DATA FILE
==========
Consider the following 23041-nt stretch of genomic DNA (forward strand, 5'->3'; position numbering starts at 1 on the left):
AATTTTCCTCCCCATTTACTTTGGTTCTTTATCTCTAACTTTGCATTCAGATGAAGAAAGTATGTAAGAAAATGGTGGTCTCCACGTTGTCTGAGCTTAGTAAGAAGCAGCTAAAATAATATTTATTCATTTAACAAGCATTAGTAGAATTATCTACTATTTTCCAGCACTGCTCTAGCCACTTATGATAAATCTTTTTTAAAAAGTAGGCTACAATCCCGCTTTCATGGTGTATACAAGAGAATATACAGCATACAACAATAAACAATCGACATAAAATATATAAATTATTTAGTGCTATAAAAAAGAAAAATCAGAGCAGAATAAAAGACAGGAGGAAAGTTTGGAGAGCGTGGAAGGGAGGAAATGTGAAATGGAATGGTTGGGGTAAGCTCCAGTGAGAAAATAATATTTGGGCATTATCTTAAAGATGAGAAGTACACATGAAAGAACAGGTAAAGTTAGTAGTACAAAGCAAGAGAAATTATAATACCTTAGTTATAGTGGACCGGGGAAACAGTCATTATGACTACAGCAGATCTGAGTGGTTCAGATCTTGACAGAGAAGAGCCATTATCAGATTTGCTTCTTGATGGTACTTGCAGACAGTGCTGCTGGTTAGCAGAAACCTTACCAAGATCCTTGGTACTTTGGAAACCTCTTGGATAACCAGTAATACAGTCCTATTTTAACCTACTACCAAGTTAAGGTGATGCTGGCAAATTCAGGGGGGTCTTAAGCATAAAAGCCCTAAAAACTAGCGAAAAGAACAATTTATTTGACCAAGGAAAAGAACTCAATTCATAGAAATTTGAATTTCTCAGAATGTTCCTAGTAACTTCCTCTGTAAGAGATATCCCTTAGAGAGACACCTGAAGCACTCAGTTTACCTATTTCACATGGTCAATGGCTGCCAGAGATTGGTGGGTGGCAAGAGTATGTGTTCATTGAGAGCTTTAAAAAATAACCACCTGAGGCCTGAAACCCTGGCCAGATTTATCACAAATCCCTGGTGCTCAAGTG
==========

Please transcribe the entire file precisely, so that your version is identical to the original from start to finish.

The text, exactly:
Consider the following 23041-nt stretch of genomic DNA (forward strand, 5'->3'; position numbering starts at 1 on the left):
AATTTTCCTCCCCATTTACTTTGGTTCTTTATCTCTAACTTTGCATTCAGATGAAGAAAGTATGTAAGAAAATGGTGGTCTCCACGTTGTCTGAGCTTAGTAAGAAGCAGCTAAAATAATATTTATTCATTTAACAAGCATTAGTAGAATTATCTACTATTTTCCAGCACTGCTCTAGCCACTTATGATAAATCTTTTTTAAAAAGTAGGCTACAATCCCGCTTTCATGGTGTATACAAGAGAATATACAGCATACAACAATAAACAATCGACATAAAATATATAAATTATTTAGTGCTATAAAAAAGAAAAATCAGAGCAGAATAAAAGACAGGAGGAAAGTTTGGAGAGCGTGGAAGGGAGGAAATGTGAAATGGAATGGTTGGGGTAAGCTCCAGTGAGAAAATAATATTTGGGCATTATCTTAAAGATGAGAAGTACACATGAAAGAACAGGTAAAGTTAGTAGTACAAAGCAAGAGAAATTATAATACCTTAGTTATAGTGGACCGGGGAAACAGTCATTATGACTACAGCAGATCTGAGTGGTTCAGATCTTGACAGAGAAGAGCCATTATCAGATTTGCTTCTTGATGGTACTTGCAGACAGTGCTGCTGGTTAGCAGAAACCTTACCAAGATCCTTGGTACTTTGGAAACCTCTTGGATAACCAGTAATACAGTCCTATTTTAACCTACTACCAAGTTAAGGTGATGCTGGCAAATTCAGGGGGGTCTTAAGCATAAAAGCCCTAAAAACTAGCGAAAAGAACAATTTATTTGACCAAGGAAAAGAACTCAATTCATAGAAATTTGAATTTCTCAGAATGTTCCTAGTAACTTCCTCTGTAAGAGATATCCCTTAGAGAGACACCTGAAGCACTCAGTTTACCTATTTCACATGGTCAATGGCTGCCAGAGATTGGTGGGTGGCAAGAGTATGTGTTCATTGAGAGCTTTAAAAAATAACCACCTGAGGCCTGAAACCCTGGCCAGATTTATCACAAATCCCTGGTGCTCAAGTG